Libertarians in the Indiana General Election
With less than five months to go until November’s general election, Indiana libertarians are more confident than ever that they can disrupt the long-standing bipartisan hold on Indiana’s political landscape.
“I think we’re going to break records,” Indiana Libertarian Party Chairman Evan McMahon said on Indy Politics. “I think we’re going to win more seats than we won before.”
McMahon said the Libertarians have the busiest county offices in party history. Currently, they have 54 county-level Libertarian Party offices across the state. One of the main messages from libertarians in this election cycle is that Republicans shouldn’t feel secure about their majority in the state legislature.
“Starting is strong here in Indiana,” McMahon said. “If you are already elected, you have more than 90% chance of being re-elected. If you’re really unhappy, don’t press the direct ticket button.
McMahon disputes that the Hoosiers are increasingly unhappy with Republicans, particularly with the way things have been handled when it comes to inflation. He added that this leads to a voter turnout problem, with many Hoosiers feeling their voice is not being heard by the current group of state lawmakers.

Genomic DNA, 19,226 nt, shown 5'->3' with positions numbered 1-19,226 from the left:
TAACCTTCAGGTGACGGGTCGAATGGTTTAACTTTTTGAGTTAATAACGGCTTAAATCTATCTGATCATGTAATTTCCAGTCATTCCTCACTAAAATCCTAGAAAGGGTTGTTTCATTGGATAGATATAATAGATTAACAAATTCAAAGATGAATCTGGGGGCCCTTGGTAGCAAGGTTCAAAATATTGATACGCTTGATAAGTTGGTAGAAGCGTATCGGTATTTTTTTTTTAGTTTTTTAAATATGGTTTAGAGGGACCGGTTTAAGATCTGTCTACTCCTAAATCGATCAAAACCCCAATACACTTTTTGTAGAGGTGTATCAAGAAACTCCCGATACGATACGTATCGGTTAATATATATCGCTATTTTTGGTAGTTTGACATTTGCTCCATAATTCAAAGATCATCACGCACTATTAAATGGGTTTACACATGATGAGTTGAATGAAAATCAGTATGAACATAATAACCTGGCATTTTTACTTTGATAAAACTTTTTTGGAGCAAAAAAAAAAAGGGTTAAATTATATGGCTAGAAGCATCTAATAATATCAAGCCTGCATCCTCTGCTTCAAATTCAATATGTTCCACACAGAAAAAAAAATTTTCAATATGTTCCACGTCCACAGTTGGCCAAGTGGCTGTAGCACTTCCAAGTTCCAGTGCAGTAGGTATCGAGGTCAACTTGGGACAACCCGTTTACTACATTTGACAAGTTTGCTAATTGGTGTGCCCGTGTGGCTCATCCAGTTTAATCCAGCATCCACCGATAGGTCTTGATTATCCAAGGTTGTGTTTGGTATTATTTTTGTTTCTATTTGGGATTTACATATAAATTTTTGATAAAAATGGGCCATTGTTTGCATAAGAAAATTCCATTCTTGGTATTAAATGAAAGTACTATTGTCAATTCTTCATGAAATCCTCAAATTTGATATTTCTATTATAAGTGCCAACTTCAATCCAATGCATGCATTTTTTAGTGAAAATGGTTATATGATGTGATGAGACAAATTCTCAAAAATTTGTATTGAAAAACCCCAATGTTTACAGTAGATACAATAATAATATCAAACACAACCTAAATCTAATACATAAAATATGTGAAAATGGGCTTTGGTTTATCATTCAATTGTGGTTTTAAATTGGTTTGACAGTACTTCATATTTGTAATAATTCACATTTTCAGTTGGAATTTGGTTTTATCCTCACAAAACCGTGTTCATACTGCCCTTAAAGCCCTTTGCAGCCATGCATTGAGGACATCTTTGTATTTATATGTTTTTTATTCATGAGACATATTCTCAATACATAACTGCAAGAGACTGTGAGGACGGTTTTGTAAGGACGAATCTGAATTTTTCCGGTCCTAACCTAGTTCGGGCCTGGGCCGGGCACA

The primaries saw turnout as low as 5% in some places, such as Elkhart County in May.
However, Libertarians will soon have a big problem with the way the state conducts its elections. McMahon said the party plans to sue the state after the general election is over over state requirements for political parties to hold state-funded primaries to choose party candidates in the general election.
“We’ve often talked about political parties not using taxpayers’ money to support their candidates and select their candidates,” McMahon said. “Hopefully that’s a fight we can have in December.”
McMahon said they would only take legal action against the state if Libertarians get more than 10% of the vote in the race for secretary of state. By law, any political party that wins more than 10 percent of the vote for secretary of state in the previous election must hold a public primary in the next election cycle.
Libertarians do not believe in this and believe that political parties should be allowed to hold private conventions to select their candidates for election. This is what Libertarians have been able to do so far since they have received less than 10% of the Secretary of State’s vote in past years.